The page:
Have you seen the wonderful animated feature Bolt?
It’s about a dog who has no idea he isn’t the superdog he plays on TV. He dearly loves his girl Penny who stars in the show with him. But because he views himself as her sole protection against ever-threatening evil, he’s forever tense, forever on guard. Never, but ever, does he relax, play, and just enjoy life.
Only when fate leaves him lost on the streets (far from Penny and without his special-effects superpowers) does he learn to be himself, love life — and become a real hero.
Yeah, it’s just a movie and Bolt is just a cartoon dog. But recent blog comments and email exchanges with a reader make me think some of us could learn from him.
Why do we choose — and it is a choice — to be so freaking grim? Why do so many of us feel that if we’re not at some psychological watch-post 24 hours a day we’re somehow failing in our duty to
Yes, our freedom is imperiled. Every person reading this is well aware of that. We could all list hundreds of threats to life, liberty, and the pursuit of happiness. And of course, if we actually cherish freedom, we’ll be doing something(s) to keep it.
But if we actually cherish freedom, we’ll also enjoy what we have of it. And what we have of life. And we’ll balance the “fighting” side of our lives with the “living” side.
Right now. Not in some imaginary future when all the politicians and bureaucrats have gotten out of our way and the handful of remaining laws (if any) are to our personal satisfaction.
But NOW. Because if we can’t embrace our freedom now, when can we?
Saturday the New York Times had a wonderful commentary, “The Brain on Love.” I hope everybody will read it — even those of you who balk at registration.
While the piece focuses on personal relationships, family and romantic, the underlying truth of it is way bigger.
Scientists now know that the brain not only re-programs itself constantly, but physically changes in response to information and emotions we “feed” it. Years ago, the Mankato Nun Study revealed that old ladies who had lively minds and set themselves new challenges went right on functioning, even when autopsies eventually showed they had Alzheimers. Their brains were actually growing around the damage. Their Alzheimer-afflicted counterparts who didn’t “grow their brains” showed more effects of the disease. It was big psychological and physiological news.
Today we know much more — including the fact that our emotions shape our brain, which in turn shapes our emotions.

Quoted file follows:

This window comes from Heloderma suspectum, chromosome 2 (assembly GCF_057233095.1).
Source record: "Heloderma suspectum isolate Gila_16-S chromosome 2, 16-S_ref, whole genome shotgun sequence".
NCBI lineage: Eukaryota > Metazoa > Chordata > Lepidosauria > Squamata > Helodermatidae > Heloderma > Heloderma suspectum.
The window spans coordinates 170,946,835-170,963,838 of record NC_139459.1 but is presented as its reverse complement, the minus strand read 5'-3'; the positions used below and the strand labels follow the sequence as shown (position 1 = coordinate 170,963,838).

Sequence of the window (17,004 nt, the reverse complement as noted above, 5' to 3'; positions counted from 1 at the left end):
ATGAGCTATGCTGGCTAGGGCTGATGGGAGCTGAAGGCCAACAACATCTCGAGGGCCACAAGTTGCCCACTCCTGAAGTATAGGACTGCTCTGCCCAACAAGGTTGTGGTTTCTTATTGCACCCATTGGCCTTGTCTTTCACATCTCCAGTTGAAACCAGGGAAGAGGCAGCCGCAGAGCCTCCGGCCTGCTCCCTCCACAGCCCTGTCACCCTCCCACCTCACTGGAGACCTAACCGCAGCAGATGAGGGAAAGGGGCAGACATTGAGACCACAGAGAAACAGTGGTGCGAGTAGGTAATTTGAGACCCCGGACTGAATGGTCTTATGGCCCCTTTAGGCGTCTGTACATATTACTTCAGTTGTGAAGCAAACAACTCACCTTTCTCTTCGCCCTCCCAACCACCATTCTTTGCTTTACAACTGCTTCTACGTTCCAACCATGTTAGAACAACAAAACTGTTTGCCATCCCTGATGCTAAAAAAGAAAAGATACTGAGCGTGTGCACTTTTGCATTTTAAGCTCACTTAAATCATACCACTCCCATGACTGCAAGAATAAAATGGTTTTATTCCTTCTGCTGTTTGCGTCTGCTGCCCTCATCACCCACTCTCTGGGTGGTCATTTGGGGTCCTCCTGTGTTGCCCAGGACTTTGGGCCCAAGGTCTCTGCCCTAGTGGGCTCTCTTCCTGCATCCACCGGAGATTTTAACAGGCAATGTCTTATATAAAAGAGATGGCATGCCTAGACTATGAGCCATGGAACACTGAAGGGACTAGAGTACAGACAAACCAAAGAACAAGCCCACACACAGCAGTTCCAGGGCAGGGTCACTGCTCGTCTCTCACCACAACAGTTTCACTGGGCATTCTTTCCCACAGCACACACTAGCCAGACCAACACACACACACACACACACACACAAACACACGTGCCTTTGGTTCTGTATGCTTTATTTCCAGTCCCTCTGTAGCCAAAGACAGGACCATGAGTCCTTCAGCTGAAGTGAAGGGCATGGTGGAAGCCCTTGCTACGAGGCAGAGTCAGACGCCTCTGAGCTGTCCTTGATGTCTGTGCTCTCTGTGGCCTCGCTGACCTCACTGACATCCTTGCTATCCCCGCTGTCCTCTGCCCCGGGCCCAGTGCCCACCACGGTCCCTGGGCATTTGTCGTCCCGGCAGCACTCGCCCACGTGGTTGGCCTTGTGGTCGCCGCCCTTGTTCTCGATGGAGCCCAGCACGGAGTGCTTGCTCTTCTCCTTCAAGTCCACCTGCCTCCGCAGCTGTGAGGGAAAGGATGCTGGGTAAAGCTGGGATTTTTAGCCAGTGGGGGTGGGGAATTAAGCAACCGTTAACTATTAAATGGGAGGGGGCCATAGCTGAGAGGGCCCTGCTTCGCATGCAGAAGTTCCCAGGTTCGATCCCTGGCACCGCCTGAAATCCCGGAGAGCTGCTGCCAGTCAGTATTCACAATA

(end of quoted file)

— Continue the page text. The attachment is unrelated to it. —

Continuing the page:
In other words, if we keep ourselves bundled up in anxiety and watchfulness, anxiety and watchfulness is what we reinforce. It’s what we program — and build — our brains to do. And you know what? If we’re like that, we’d just continue being like that even if freedom dropped on us from outer space.
On the other hand, even if we have a negative tendency born or programmed into us by our past, we have the power not only to change it, but in doing so, to reinforce and “grow” the new positive.
Thousands of activists have discovered that their best, most effective activism comes only after they’re forced to be idle for a while (e.g. they’re sent to jail or prison). Millions of creative people have had the experience of getting the Big Great Idea only after they stop beating their brains on something and take a walk or go to sleep or play with the dog. They change the pattern, begin the rebuild. By turning away.
Enjoying life is not a sin. Blowing off the responsibilities of freedom now and then is not a crime. Ignoring the news is not a dereliction of duty. Failing to duck and cover every time some Internet ranter screams that the sky is falling is not irresponsible or foolish.
Very, very much to the contrary, loving life, keeping a balanced perspective, and enjoying what we have is a means of cherishing freedom, understanding freedom — and building our brains to be better “freedom machines.”
Can it be overdone? Of course, there are millions who live in a rosy oblivion, never seeing the scary stuff and never doing anything to preserve the good they have. Maybe they need to reprogram for the opposite traits.
But we’re not them. If you’re here reading this, you’re not them.
Too many of us are more like Bolt. If we don’t reprogram ourselves to be less grim, less reactive, and lighter in our lives, we’ll go to our graves as nervous — and unfree — wrecks.